Are Cyber Security Professionals experiencing burnout?


Attention all Cyber Security Professionals (CSPs)! Are you over-looked, under-valued, too exhausted to monitor for attacks and, ultimately, experiencing professional burnout?

A recent report issued by the Enterprise Strategy Group (ESG) and the Information Systems Security Association (ISSA) at the end of 2017 researched the lives and experiences of CSPs. The results illustrated an escalating and dangerous game of cyber security ‘cat and mouse’. Cyber-adversaries are continuing to develop creative tactics, techniques and procedures for attacks. The security industry itself has exploded with new products and vendors to overcome this, with the cyber security market expected to be worth over $200 billion by 2022. But what about an individual company’s ability to identify and respond to a cyber-attack?

CSPs continue to reside on the front-line of this perpetual battle, tasked with applying limited resources as countermeasures and defending their organisations against a constant barrage of cyber-attacks. This constant battle to perform more advanced techniques is leading to stress and fatigue. The demands are outpacing the training and support that such professionals are offered by their organisations.

Many organisations tackle the fight with sub-optimal forces, with 45% of organisations claiming to have a problematic shortage of cyber security skills which lead to high rates of employee burnout and employee attrition. Jenson Knight has recognised that this has led to a chaotic cyber security market, highlighted by salary inflation and often aggressive recruiting tactics by some organisations. It is commonplace now for CSPs to be actively solicited to consider other roles at least once per week. This situation is exacerbated by the fact that there are more cyber security jobs than there are people to fill them.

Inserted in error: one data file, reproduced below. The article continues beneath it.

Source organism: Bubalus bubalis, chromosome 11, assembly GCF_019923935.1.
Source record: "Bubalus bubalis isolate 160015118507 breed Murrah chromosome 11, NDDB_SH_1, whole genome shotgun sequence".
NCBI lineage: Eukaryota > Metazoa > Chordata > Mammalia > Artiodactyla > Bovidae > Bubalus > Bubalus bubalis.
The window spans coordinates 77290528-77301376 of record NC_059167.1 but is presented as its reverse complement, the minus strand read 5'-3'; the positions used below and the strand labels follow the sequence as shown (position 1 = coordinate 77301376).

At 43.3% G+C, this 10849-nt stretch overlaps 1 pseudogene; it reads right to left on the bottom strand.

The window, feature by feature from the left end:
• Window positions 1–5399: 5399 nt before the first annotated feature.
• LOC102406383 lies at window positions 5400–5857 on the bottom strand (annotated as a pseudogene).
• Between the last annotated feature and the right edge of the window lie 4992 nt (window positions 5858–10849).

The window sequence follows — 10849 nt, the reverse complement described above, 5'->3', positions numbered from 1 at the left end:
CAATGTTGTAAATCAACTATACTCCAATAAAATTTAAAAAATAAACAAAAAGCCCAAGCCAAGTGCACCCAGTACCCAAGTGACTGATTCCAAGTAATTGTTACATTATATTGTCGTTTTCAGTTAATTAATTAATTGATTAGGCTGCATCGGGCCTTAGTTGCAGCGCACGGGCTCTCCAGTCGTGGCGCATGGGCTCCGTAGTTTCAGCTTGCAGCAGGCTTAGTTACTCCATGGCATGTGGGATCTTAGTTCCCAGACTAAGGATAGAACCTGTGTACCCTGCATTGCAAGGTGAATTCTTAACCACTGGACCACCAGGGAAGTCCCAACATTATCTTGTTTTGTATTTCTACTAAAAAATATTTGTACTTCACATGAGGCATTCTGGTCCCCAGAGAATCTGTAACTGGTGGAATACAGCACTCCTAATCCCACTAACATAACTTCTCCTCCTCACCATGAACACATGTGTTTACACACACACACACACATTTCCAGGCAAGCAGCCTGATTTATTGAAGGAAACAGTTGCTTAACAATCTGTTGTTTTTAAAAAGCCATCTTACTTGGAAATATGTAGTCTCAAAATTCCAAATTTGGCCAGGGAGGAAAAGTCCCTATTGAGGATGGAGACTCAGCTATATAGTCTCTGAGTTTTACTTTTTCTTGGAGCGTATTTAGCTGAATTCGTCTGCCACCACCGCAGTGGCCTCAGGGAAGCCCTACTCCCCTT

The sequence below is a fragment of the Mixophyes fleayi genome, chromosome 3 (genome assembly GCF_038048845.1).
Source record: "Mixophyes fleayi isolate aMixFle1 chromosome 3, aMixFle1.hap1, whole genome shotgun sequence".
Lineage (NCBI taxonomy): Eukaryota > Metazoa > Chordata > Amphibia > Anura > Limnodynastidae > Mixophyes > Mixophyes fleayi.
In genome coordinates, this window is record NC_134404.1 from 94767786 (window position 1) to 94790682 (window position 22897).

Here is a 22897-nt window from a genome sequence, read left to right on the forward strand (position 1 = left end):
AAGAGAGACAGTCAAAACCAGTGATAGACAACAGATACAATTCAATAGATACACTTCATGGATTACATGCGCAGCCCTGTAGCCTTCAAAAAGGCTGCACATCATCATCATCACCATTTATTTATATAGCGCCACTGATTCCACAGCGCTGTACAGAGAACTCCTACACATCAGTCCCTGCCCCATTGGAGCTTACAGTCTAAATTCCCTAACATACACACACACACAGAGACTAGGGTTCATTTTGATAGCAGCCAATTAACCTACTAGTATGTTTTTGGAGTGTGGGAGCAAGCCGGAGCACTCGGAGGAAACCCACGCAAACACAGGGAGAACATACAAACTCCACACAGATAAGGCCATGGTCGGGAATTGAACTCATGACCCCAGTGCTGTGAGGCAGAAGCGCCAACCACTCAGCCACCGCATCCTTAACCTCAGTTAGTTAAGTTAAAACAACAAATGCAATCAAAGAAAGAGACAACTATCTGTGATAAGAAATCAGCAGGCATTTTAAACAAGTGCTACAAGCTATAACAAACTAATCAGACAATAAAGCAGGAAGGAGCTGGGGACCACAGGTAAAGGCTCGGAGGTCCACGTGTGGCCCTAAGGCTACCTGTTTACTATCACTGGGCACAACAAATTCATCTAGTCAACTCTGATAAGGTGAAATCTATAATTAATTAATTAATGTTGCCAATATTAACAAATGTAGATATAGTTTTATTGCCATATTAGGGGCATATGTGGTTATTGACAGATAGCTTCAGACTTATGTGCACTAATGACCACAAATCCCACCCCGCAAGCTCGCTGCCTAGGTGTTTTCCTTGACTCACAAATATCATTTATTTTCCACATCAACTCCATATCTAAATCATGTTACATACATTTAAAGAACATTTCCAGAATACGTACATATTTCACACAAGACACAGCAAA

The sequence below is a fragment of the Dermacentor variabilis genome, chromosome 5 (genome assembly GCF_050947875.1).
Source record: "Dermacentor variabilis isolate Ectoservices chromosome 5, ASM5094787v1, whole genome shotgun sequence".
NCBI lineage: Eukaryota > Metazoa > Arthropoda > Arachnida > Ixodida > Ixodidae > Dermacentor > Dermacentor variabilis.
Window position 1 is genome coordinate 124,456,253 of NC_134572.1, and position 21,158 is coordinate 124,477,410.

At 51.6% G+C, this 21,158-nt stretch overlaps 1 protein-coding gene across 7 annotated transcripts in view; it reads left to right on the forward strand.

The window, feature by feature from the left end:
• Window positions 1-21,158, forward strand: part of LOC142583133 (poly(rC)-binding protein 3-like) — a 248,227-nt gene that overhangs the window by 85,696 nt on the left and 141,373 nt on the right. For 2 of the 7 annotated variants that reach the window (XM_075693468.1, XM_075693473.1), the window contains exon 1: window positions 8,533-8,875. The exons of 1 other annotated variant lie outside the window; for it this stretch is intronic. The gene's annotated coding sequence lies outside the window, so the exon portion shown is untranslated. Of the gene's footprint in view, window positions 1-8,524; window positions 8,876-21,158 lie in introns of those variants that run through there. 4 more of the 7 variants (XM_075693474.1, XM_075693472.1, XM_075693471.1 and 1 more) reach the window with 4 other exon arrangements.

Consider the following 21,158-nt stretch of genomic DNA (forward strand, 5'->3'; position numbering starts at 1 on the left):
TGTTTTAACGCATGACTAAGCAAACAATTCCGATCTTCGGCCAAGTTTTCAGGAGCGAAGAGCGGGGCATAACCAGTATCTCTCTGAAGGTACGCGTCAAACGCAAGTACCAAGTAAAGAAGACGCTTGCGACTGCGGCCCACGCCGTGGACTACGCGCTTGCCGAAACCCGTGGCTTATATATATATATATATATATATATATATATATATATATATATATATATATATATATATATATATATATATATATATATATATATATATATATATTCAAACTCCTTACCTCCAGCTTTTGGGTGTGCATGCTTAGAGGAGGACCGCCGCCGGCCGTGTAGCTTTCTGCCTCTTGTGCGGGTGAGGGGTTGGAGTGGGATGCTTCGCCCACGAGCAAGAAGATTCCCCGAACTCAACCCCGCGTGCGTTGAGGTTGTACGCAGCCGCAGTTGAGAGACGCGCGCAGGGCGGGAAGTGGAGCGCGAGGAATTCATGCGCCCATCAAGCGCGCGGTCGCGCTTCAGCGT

Key findings of the report.

  • 66% of respondents felt that did not have a clearly defined career path (reasons cited include the lack of a well-defined, industry-standard, cyber security career lifecycle map, and rapid changes in the cyber security field itself).
  • 60% of CSPs are dissatisfied with their current jobs, many of which stated that their organisations were not providing an appropriate level of training for them to keep up with business and IT risks.
  • 49% are solicited to consider other cyber security jobs at least once a week (high attrition and salary inflation should be a top concern for all CISOs!).

Improvement actions suggested by respondents included:

  • Adding cyber security goals and metrics to IT and business managers (43%)
  • Documenting and formalising all cyber security processes (41%)
  • Hiring more CSPs (38%)
  • Solutions such as technology automation, SaaS offerings and managed security services could serve as alternatives.

CSPs were given 5 key pieces of advice:

  1. Invest more time in career development – map out your career progression to achieve your goals over time.
  2. Look into training and peers rather than security certificates to improve cyber security knowledge.
  3. Develop business skills throughout your career – ambitious professionals should focus on business processes and objectives and align them with risk management, cyber security controls and continuous monitoring.
  4. Take advantage of the seller’s market – look to organisations who provide training incentives, career development services and mentoring schemes to maximise job satisfaction.
  5. Anticipate and plan for cyber security skills shortage – assume that your organisation is short on people (even if it isn’t) and plan for this reality with compensating controls such as increasing dependence on managed/professional services, process automation and more use of advanced analytics technologies.

Organisations were advised to expect and face strong competition in attracting and retaining the best Cyber Security talent. The advice includes:

  1. Recruit CSPs from IT and beyond – target candidates who have worked with multiple technologies, have IT operation and networking technology experience and have experience with a background of collaborating with business managers on IT initiatives.
  2. Invest more in cyber security training.
  3. Provide career development advice and services.
  4. Assess job satisfaction in the cyber security department-look for areas of improvement and fine-tune problem areas.
  5. Anticipate cyber-attacks and data breaches.
  6. Take the cyber security skills shortage into account as part of your everyday initiatives and decisions – the majority of organisations will feel the impact of the skills shortage in one way or another.

If you can relate to the professional burnout that has been discussed in this report, or you are a Hiring manager who requires advice/assistance on attracting the hard-to-reach talent, get in touch with Jenson Knight – we’d be happy to discuss.